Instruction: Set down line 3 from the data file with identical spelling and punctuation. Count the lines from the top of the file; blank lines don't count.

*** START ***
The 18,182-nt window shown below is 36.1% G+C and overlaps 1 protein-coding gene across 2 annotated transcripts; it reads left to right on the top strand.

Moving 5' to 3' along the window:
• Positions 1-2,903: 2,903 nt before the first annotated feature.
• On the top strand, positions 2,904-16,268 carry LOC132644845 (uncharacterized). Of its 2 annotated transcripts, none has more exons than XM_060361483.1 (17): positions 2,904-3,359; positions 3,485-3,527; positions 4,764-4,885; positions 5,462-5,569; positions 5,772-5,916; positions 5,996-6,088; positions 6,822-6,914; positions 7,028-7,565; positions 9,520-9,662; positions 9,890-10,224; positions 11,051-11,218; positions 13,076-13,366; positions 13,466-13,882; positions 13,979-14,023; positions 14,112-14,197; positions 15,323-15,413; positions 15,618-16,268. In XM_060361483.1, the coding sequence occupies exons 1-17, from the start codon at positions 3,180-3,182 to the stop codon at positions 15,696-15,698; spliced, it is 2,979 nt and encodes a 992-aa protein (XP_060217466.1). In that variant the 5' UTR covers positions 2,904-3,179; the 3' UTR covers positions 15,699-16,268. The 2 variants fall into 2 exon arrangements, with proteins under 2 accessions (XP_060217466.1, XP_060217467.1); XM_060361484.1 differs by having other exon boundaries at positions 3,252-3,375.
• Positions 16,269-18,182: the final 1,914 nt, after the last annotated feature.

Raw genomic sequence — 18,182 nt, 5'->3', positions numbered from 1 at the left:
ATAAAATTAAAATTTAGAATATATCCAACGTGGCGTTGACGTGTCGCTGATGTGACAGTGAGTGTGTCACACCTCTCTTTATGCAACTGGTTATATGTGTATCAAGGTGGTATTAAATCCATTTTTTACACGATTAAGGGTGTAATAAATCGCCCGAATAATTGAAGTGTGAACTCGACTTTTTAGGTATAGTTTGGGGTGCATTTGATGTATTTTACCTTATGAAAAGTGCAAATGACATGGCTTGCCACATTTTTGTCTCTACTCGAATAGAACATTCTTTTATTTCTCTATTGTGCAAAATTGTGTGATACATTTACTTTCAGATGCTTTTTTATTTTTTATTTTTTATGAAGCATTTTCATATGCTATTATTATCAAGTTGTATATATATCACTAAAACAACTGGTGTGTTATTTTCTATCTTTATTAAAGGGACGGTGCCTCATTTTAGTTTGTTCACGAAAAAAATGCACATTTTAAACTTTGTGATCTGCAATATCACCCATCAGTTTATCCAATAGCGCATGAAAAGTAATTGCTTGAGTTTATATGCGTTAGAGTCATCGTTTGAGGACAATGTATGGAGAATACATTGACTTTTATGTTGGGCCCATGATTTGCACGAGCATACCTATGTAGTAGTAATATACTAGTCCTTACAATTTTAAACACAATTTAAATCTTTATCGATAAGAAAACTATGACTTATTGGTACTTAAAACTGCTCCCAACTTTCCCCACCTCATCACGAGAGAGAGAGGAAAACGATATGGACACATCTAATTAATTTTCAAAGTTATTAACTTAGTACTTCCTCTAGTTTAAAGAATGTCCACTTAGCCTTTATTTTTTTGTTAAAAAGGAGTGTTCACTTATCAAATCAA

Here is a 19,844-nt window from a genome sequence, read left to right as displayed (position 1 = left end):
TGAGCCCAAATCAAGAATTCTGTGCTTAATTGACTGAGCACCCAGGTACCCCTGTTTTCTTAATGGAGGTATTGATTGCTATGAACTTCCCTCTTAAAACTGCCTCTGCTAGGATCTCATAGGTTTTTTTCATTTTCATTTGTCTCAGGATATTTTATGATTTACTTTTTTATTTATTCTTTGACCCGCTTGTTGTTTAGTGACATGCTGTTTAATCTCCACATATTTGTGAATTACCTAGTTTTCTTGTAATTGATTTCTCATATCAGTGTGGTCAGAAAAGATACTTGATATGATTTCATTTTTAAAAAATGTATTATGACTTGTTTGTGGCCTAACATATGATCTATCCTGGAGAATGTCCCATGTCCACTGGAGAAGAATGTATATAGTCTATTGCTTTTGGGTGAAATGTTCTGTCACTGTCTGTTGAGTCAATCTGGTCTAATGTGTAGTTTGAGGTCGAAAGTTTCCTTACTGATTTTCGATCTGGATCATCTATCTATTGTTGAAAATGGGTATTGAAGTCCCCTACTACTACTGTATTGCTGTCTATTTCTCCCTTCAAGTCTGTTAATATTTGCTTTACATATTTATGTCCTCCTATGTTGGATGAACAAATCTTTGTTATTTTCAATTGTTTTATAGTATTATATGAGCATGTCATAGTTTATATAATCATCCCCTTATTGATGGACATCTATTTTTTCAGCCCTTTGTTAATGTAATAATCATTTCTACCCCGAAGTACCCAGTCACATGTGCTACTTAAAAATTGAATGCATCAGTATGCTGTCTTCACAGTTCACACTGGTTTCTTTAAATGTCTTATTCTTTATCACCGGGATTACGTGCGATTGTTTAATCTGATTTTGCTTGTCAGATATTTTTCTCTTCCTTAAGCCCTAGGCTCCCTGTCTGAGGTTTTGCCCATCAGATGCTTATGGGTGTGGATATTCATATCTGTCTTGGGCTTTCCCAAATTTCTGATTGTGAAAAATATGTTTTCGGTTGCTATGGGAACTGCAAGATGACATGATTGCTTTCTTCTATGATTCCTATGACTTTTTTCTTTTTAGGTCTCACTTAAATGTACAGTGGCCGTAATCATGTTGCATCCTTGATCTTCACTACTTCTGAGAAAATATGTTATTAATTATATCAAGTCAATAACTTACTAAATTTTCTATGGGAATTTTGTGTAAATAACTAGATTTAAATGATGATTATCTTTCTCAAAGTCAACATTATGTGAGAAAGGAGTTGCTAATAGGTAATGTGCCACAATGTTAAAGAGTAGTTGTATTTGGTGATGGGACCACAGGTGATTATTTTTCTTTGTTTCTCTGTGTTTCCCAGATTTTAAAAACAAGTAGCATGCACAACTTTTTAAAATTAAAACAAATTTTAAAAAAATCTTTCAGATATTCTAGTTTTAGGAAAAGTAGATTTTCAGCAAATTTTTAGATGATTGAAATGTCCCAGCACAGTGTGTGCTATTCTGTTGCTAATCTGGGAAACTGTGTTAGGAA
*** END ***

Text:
• Positions 1-2,903: 2,903 nt before the first annotated feature.